Doping has been reported by the largest online football/soccer publication in the world, Goal to be less widely associated with football due to lack of evidence.
The Definition of Doping
Doping is described by the World Anti-Doping Agency (WADA) as the consumption of banned substances and performance-enhancing materials designed to improve sporting performance. The International Olympic Committee (IOC) on the other hand refer it as the intentional or unintentional use of prohibited substances and prohibited methods on the current doping list. WADA description is the world-recognized standard of defining doping in sporting activities.
Why Use Doping Substances?
Players using doping are assumed to experience improved strength and stamina. These players as observed by Goal could have an edge during extra time or significantly present an enhanced sprint speed for important matches.
The use of doping substances is also reported to be more common among young athletes due to the pressure of constantly performing at high levels.
“Many athletes will feel under considerable pressure to constantly perform at the highest levels – both by themselves and their peers – and, as shown by cases across sports, some will be tempted to resort to doping to enhance their chances of winning.”
“Athletes who have suffered substantial injuries will be tempted to take to doping in the hopes of accelerating their healing process.” Goal noted.
Sometimes, these athletes may take the prohibited substance unknowingly through wrong diet or food supplements. This does in no way vindicate them of committing the offense of doping if tested positive.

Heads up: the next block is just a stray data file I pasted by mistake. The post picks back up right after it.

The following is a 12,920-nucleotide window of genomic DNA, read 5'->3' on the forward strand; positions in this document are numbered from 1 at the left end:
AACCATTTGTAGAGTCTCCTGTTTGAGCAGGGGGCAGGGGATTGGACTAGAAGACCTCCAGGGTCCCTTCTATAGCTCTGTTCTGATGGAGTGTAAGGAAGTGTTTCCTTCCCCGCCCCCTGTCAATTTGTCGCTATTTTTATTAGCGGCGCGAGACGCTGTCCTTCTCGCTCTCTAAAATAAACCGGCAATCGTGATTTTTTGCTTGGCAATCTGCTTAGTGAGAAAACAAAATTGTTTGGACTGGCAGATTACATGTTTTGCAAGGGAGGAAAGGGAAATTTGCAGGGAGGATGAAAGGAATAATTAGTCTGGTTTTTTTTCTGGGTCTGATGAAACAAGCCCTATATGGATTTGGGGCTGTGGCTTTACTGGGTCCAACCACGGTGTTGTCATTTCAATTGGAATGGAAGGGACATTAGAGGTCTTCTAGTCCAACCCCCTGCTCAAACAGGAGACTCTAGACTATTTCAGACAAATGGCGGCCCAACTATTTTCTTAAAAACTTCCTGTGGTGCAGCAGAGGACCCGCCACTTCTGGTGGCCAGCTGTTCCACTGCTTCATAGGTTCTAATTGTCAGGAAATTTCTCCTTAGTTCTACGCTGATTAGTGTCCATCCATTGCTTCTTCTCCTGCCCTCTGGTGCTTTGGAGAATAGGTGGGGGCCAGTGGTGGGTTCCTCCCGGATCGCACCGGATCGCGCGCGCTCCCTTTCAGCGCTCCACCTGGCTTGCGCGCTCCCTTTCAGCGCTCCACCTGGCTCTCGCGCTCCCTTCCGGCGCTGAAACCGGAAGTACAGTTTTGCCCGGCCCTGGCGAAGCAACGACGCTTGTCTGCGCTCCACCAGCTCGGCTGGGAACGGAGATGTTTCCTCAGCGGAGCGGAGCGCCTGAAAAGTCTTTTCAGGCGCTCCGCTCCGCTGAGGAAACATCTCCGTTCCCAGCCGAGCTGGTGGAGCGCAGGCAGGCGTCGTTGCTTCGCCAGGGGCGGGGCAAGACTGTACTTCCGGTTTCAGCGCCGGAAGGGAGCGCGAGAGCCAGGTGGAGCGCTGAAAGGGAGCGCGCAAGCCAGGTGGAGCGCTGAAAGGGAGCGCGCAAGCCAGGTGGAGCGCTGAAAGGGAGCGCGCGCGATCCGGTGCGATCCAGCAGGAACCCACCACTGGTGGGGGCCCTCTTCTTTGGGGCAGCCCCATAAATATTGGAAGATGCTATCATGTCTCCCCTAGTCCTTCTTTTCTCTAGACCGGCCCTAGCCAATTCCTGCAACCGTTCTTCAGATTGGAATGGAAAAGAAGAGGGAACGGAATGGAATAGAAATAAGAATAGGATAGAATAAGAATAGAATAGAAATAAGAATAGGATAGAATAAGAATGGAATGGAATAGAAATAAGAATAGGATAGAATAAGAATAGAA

“Ignorance, peer pressure and a lack of insight about the negative effects of doping leads some athletes to take substances that they don’t know are banned.”
As highlighted by Goal the main concern of the sporting governing bodies and organizations is not only the edge these players might have above others but also the dangers the consumption of the substance may present their health.
Doping Is illegal
The punishment for football players who test positive for steroids for the first time was increased from two years to four years before the 2010 world cup held in South Africa. This according to WADA was to further discourage the athletes from engaging in such an act at all.
Athletes who test positive but could offer substantial information that may help the agency in better fighting the practice were promised immunity from punishment according to an additional regulation implemented by the Drug Agency.
The Fédération Internationale de Football Association (FIFA) punishment for players found guilty of intentionally participating in trafficking or use of prohibited substances is a lifetime ban from the sport.
Athletes who also evade doping test for more than three times or encourages a third-party to violate the anti-doping laws may also be banned.
A 2016 report of doping test conducted by FIFA revealed that only 33,227 among the 65,000 professional male and female soccer players were tested. Only 0.29 percent of the examined athletes tested positive.
This report according to Goal review further confirmed the allegations by important figures that FIFA is not doing enough to fight doping in the sport.
Hajo Seppelt, a German journalist, and author, who is a strong advocate of anti-doping while speaking to the CNN said:
“People who say that there is no doping problem in football, that’s bull**t,”
Diego Maradona (Argentina), Abel Xavier (Middlesbrough), Adrian Mutu (Chelsea), Mamadou Sakho (Liverpool), Samir Nasri (Arsenal), Paolo Guerrero (Peru), Sergio Ramos (Real Madrid) are some of the notable football players accused and/or punished for doping so far.